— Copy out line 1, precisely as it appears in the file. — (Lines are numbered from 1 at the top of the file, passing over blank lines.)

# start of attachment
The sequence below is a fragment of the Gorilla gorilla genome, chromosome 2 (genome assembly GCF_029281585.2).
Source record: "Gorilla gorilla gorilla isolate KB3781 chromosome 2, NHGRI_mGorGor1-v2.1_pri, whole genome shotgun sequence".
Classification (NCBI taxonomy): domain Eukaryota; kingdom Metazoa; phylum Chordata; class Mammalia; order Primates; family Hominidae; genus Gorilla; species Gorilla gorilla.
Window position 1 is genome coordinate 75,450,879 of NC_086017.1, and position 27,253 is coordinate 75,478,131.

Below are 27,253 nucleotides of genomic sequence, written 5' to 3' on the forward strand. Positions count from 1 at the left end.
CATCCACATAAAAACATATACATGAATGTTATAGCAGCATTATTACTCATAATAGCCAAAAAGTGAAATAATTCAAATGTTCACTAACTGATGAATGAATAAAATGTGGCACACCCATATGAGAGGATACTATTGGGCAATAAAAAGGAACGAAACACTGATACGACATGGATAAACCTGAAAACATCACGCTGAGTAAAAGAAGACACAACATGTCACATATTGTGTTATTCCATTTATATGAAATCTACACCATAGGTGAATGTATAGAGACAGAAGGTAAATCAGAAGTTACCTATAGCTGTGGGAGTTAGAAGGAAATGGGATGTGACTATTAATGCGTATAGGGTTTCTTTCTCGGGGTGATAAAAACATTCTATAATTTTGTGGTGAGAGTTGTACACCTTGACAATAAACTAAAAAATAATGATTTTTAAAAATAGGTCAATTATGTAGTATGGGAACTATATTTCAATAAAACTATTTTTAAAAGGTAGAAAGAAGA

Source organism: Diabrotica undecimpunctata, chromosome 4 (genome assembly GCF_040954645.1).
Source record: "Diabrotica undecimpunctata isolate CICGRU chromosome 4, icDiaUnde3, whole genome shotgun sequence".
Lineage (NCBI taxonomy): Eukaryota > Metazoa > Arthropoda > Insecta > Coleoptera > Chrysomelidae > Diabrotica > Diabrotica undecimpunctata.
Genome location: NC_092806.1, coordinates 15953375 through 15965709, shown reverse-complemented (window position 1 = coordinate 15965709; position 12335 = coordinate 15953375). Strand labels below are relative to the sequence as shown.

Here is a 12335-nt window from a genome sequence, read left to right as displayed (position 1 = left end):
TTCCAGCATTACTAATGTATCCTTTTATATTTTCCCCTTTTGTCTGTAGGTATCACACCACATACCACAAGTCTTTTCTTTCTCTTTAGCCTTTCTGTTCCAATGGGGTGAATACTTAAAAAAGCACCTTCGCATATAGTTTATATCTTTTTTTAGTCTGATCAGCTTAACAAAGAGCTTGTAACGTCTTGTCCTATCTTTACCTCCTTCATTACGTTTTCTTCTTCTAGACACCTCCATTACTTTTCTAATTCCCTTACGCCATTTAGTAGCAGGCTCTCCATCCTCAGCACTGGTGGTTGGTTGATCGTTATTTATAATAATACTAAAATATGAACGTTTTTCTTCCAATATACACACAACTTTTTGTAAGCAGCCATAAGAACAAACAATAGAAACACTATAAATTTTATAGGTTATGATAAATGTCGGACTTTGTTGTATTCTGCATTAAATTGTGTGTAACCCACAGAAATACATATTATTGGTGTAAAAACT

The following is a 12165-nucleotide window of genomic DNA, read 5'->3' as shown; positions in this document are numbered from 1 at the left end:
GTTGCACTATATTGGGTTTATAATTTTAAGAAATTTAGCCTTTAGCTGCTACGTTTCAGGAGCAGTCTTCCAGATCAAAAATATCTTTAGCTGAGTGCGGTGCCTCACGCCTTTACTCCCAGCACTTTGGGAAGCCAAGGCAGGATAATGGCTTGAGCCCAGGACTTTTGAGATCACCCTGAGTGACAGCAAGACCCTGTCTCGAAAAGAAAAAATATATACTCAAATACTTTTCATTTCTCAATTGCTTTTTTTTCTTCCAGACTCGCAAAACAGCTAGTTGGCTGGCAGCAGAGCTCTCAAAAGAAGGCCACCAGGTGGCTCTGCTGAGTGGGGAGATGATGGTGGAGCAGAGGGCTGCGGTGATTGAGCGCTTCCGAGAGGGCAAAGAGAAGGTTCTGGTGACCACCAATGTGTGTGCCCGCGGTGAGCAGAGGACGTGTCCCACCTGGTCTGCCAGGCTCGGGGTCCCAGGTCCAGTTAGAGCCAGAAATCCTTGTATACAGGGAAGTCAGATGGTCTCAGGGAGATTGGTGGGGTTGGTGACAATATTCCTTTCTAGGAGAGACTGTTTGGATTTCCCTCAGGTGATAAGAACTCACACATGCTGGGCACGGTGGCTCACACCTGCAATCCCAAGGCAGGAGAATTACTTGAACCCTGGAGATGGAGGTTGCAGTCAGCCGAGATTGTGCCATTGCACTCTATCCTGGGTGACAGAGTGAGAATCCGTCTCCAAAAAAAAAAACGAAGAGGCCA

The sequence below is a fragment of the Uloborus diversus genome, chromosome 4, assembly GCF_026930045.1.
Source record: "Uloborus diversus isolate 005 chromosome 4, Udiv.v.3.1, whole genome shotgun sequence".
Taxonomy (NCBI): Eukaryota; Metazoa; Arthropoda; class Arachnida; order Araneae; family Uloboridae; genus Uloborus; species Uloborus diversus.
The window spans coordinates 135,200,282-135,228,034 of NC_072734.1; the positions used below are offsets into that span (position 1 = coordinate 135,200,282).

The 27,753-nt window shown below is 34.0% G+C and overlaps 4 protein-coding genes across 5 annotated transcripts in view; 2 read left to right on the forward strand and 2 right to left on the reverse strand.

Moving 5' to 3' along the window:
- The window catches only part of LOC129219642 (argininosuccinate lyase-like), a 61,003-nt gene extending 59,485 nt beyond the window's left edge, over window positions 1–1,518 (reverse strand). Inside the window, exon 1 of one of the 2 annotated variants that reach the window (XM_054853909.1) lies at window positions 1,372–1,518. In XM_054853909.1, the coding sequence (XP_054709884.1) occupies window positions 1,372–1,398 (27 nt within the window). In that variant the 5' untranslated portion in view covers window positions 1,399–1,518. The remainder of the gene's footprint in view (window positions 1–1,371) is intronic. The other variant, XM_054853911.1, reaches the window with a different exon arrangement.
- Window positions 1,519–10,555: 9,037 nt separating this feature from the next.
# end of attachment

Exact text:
The sequence below is a fragment of the Gorilla gorilla genome, chromosome 2 (genome assembly GCF_029281585.2).